When SNL started its sixth season with a completely new cast, NBC and the show’s new producer Jean Doumanian hoped that Rocket could become a breakout star. He was made the “Weekend Update” anchor and appeared in more sketches that most of the other male cast members. 

But Rocket’s tenure on the show was brief. On February 21, 1981, SNL featured a parody  of the “Who Shot J.R.?” story arc from the hit show Dallas. Rocket portrayed J.R. Ewing in the skit, and right before SNL went off the air for the night, he was asked how it felt to get shot. Still in character, he replied, “Oh man, it’s the first time I’ve been shot in my life. I’d like to know who the f*** did it.” 

The actor told Doumanian that he hadn’t meant to use the expletive. He and the producer apologized in person to numerous NBC executives, and Rocket even signed a formal written apology to the network. But he later admitted that he didn’t take the situation seriously, even joking with Doumanian about the angry reactions they would get from the executives.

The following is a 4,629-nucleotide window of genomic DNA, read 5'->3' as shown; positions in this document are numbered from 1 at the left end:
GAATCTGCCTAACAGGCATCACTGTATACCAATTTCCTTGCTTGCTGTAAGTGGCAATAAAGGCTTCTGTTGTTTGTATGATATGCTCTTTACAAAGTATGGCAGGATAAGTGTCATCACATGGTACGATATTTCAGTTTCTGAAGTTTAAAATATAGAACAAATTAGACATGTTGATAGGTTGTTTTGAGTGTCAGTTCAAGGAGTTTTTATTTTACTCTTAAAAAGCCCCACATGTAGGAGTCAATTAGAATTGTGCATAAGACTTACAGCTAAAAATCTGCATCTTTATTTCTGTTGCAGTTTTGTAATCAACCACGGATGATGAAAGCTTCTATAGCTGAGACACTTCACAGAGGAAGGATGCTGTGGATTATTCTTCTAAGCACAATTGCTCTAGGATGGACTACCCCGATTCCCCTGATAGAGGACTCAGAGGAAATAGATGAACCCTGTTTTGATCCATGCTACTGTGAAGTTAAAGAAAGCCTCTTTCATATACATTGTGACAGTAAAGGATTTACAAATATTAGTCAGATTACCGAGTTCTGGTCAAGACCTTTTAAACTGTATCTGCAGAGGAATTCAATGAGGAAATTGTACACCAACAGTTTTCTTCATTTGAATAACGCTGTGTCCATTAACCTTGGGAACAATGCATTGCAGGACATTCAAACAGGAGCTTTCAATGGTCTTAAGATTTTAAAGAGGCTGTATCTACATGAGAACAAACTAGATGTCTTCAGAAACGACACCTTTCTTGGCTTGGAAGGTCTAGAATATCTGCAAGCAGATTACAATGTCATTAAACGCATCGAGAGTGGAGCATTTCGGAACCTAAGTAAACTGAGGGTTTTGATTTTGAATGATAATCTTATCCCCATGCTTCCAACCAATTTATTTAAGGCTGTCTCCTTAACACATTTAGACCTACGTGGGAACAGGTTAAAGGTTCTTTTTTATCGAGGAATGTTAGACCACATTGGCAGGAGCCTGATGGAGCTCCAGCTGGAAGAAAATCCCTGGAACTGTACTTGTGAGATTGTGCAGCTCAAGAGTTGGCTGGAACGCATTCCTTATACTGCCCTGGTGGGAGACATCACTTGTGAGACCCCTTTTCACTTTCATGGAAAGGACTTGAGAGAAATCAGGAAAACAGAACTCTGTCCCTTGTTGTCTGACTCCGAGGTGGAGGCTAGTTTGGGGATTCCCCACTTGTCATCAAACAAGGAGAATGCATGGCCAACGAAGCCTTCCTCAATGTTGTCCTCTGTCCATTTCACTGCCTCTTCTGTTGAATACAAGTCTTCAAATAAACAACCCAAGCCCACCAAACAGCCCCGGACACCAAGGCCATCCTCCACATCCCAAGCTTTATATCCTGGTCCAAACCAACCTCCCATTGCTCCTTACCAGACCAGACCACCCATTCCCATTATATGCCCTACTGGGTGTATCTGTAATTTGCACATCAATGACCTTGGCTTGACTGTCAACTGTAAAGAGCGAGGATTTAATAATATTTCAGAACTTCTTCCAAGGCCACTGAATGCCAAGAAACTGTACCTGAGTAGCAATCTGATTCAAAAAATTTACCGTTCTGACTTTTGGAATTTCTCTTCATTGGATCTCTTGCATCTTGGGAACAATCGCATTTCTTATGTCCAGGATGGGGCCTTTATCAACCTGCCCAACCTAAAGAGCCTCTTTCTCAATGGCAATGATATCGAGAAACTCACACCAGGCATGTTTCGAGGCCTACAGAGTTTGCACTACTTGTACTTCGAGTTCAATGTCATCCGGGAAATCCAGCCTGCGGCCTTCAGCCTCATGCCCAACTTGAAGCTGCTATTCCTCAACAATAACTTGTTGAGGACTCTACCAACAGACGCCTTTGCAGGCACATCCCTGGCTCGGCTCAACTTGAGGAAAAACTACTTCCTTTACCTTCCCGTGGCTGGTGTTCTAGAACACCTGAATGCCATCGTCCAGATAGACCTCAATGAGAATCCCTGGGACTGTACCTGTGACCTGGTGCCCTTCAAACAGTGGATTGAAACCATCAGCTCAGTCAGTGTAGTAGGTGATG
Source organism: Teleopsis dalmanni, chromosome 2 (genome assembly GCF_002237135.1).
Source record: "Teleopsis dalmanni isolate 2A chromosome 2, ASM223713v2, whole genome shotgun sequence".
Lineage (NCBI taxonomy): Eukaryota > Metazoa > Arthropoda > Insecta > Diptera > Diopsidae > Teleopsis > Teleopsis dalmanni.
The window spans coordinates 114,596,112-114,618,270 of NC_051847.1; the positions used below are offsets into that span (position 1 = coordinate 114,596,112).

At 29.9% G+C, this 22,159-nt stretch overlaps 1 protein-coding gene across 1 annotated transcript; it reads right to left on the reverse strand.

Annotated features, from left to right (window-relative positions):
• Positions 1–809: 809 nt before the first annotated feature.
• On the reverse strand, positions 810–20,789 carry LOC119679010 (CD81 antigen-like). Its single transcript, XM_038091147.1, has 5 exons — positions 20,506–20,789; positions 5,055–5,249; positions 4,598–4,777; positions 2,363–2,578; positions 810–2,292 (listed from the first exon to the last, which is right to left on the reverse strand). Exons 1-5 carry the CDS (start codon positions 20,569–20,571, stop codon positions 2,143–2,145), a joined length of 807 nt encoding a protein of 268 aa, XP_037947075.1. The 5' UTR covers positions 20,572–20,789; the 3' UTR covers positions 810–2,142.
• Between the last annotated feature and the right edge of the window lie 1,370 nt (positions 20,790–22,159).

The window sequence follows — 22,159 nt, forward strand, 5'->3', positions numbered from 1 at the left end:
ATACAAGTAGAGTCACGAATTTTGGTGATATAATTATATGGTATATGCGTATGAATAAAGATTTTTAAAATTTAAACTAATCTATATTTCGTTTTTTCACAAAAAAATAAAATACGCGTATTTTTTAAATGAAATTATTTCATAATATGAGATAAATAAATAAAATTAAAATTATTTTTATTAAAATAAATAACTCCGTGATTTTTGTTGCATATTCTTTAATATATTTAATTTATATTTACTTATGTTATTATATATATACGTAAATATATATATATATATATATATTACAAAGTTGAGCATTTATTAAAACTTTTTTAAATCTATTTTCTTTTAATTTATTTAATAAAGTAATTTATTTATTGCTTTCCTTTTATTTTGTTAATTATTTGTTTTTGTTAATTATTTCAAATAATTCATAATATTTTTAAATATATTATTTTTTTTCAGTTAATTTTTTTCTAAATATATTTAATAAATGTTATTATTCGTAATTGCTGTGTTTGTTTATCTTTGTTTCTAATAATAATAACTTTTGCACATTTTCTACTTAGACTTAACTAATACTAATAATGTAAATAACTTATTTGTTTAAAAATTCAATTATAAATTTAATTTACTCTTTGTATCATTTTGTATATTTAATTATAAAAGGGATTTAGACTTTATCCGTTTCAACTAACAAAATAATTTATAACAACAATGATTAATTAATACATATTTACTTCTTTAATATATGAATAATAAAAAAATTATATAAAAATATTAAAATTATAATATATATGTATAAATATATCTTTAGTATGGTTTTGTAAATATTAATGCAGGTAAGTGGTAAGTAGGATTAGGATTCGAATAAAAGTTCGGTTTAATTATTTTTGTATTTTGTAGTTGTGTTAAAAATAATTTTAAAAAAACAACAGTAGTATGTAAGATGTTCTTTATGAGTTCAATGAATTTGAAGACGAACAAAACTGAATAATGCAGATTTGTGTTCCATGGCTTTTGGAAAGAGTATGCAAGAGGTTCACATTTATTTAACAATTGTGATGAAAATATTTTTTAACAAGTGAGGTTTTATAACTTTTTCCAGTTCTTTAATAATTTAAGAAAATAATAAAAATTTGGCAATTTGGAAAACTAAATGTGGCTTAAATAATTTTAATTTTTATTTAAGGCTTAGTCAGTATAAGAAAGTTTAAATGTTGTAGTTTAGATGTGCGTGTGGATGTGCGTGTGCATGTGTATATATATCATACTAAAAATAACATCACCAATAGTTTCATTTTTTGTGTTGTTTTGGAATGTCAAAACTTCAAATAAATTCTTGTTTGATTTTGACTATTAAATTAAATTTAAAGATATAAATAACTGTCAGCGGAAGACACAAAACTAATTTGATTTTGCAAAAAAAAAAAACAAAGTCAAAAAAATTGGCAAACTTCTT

NBC President Brandon Tartikoff, however, wasn’t amused. He fired the actor, abruptly ending Rocket’s run on SNL after just 12 episodes.

7. Steven Tyler

Steven Tyler

The rock band Aerosmith has been a musical guest on SNL four times, with the first of these appearances coming on February 17, 1990. On that episode, the band took part in a Wayne’s World sketch with Mike Myers and Dana Carvey, and performed two songs – “Janie’s Got a Gun” and “Monkey on My Back.”

The lyrics to the latter song include the line “You best believe I had it all and then I blew it feeding that f***ing monkey on my back.” When it came time for the live SNL performance, Tyler left the F-word in the song. In Aerosmith: The Fall And Rise of Rock’s Greatest Band, the author suggests that the Aerosmith frontman’s refusal to censor himself was a response to NBC’s earlier refusal to air the band’s music video for “Love in an Elevator.”